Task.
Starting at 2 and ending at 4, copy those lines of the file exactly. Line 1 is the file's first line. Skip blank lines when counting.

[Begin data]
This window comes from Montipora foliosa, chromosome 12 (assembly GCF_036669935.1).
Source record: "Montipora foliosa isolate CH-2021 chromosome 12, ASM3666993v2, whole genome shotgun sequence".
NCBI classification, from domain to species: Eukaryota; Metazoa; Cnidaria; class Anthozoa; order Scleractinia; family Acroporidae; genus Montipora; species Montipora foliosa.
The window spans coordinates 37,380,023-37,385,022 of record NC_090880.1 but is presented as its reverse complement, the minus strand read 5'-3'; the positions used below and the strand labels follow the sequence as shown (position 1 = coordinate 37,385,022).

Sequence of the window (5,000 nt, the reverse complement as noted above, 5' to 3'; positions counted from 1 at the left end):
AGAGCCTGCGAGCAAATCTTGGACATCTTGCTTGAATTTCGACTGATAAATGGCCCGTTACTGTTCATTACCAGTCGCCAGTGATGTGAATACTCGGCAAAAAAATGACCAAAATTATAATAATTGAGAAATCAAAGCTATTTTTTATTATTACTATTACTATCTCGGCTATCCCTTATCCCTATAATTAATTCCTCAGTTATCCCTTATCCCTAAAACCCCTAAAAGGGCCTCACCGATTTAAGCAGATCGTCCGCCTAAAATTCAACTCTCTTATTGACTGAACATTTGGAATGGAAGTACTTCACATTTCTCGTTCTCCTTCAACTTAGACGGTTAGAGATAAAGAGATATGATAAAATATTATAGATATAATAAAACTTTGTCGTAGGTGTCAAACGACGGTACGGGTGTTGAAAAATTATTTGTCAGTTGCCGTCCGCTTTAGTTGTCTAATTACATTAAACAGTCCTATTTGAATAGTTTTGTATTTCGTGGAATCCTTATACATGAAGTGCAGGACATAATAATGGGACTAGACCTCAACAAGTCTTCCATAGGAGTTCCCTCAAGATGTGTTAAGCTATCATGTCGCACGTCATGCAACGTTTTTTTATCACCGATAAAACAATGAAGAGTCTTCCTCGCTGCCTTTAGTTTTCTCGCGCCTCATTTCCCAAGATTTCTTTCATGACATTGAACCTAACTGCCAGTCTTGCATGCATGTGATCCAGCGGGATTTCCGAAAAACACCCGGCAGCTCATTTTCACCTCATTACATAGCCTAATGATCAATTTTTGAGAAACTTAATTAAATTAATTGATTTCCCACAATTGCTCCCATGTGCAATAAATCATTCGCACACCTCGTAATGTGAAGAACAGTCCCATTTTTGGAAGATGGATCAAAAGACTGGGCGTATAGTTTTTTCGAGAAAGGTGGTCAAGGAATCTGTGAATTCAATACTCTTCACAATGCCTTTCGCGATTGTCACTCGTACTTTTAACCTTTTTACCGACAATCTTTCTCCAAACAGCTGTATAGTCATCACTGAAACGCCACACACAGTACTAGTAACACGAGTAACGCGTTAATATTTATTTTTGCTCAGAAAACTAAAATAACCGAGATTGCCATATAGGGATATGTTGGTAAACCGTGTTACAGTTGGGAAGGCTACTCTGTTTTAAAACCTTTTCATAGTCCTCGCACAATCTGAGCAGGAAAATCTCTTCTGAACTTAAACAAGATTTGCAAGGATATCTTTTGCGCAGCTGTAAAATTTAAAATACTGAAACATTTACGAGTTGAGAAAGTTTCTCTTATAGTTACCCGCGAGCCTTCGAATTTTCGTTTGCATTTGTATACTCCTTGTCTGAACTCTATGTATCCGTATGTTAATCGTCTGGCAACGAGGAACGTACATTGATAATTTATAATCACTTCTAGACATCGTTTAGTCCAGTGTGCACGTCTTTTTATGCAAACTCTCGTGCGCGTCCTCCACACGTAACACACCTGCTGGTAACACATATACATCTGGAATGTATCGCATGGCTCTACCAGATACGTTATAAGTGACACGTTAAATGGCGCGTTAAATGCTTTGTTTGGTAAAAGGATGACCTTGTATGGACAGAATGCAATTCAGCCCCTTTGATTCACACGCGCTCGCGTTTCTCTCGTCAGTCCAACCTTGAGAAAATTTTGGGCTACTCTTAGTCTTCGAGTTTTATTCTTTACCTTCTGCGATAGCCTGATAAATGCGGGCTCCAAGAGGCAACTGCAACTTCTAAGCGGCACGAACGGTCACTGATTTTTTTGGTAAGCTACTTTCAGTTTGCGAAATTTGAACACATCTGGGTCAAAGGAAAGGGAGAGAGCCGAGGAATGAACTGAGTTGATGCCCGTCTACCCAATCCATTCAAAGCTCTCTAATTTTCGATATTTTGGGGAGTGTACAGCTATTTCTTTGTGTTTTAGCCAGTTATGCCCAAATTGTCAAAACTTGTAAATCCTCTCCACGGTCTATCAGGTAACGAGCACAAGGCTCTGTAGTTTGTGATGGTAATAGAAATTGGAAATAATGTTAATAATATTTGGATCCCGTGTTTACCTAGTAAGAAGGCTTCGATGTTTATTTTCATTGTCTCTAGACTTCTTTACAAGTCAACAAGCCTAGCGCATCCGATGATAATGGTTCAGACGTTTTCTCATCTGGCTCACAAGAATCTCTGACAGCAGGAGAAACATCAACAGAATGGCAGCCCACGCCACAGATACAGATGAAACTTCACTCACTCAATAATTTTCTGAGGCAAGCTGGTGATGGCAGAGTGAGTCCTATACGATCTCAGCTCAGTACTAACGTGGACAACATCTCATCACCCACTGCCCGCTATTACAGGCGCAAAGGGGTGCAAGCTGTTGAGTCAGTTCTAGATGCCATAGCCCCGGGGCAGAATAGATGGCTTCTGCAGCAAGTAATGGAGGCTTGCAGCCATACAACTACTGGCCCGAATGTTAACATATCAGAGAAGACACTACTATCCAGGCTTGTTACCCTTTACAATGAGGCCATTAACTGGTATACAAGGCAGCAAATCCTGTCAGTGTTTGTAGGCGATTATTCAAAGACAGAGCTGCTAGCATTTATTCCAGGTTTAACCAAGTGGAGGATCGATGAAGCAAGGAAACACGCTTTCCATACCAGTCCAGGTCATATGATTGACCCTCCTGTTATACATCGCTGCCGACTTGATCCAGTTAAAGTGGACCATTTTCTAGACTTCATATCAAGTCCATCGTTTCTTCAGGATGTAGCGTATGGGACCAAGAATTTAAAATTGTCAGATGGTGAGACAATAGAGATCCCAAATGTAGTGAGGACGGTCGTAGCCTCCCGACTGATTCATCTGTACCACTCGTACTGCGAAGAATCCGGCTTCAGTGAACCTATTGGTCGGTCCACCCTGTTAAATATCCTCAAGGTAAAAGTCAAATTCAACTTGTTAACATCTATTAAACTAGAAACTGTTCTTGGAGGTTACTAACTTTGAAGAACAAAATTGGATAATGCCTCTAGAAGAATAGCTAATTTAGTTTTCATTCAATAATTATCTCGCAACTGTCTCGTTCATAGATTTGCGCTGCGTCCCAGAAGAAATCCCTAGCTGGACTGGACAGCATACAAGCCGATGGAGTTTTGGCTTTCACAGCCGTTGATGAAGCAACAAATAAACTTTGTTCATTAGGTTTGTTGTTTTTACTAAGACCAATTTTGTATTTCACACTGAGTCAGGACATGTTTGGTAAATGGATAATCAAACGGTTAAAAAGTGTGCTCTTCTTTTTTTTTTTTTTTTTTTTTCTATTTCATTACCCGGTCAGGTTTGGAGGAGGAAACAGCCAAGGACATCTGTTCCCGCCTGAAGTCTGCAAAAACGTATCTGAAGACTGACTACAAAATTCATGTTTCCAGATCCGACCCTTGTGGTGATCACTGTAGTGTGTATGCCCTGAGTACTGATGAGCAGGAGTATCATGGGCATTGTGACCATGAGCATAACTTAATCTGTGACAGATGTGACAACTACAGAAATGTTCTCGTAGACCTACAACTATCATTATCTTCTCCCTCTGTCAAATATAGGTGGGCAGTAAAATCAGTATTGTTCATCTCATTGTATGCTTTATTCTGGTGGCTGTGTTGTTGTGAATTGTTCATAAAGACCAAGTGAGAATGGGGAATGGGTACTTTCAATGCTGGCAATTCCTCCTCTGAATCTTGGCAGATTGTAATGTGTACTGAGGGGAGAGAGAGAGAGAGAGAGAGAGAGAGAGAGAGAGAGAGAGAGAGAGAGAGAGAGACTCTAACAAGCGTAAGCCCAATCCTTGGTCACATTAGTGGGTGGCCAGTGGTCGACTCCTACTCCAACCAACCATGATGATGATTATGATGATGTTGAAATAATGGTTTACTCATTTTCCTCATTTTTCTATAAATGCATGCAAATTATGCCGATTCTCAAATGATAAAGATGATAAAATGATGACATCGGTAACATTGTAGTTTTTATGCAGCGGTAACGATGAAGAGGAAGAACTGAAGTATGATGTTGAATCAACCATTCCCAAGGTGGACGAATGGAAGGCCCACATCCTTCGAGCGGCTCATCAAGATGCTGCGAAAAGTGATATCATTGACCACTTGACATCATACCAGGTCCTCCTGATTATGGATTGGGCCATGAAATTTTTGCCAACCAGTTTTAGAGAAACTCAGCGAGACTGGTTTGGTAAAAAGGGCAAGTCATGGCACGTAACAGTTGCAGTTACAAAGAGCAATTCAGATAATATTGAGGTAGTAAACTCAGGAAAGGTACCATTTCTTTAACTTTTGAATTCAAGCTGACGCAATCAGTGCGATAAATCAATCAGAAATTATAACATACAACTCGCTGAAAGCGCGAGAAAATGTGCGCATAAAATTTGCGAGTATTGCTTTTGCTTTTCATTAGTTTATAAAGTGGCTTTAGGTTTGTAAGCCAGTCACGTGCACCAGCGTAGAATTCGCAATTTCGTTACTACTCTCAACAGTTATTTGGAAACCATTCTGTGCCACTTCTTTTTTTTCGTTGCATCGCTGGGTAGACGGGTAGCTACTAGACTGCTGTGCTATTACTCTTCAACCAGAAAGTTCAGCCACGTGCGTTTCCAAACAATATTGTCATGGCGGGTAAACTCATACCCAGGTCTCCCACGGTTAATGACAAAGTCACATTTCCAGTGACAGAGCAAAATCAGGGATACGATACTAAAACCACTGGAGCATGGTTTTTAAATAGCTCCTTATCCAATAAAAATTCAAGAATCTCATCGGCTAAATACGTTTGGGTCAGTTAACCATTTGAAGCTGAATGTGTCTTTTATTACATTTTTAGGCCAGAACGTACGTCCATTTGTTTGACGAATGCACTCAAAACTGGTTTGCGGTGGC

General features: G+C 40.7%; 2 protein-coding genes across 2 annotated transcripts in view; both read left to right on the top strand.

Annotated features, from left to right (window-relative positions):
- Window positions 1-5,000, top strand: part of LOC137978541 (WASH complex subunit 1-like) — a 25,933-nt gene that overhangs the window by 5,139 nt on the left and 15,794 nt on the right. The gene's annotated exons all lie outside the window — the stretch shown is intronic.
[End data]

Source record: "Montipora foliosa isolate CH-2021 chromosome 12, ASM3666993v2, whole genome shotgun sequence".
NCBI classification, from domain to species: Eukaryota; Metazoa; Cnidaria; class Anthozoa; order Scleractinia; family Acroporidae; genus Montipora; species Montipora foliosa.
The window spans coordinates 37,380,023-37,385,022 of record NC_090880.1 but is presented as its reverse complement, the minus strand read 5'-3'; the positions used below and the strand labels follow the sequence as shown (position 1 = coordinate 37,385,022).